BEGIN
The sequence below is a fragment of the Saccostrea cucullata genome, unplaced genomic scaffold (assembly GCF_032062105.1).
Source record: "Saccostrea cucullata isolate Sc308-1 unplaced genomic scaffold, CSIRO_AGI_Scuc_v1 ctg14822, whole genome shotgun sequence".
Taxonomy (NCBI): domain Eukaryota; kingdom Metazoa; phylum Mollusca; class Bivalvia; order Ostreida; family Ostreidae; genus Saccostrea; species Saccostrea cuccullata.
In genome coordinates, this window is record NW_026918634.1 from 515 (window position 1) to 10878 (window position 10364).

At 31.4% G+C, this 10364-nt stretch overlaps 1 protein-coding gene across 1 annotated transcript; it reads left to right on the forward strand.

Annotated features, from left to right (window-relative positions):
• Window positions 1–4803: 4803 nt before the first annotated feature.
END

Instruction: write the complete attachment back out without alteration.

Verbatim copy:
The sequence below is a fragment of the Saccostrea cucullata genome, unplaced genomic scaffold (assembly GCF_032062105.1).
Source record: "Saccostrea cucullata isolate Sc308-1 unplaced genomic scaffold, CSIRO_AGI_Scuc_v1 ctg14822, whole genome shotgun sequence".
Taxonomy (NCBI): domain Eukaryota; kingdom Metazoa; phylum Mollusca; class Bivalvia; order Ostreida; family Ostreidae; genus Saccostrea; species Saccostrea cuccullata.
In genome coordinates, this window is record NW_026918634.1 from 515 (window position 1) to 10878 (window position 10364).

At 31.4% G+C, this 10364-nt stretch overlaps 1 protein-coding gene across 1 annotated transcript; it reads left to right on the forward strand.

Annotated features, from left to right (window-relative positions):
• Window positions 1–4803: 4803 nt before the first annotated feature.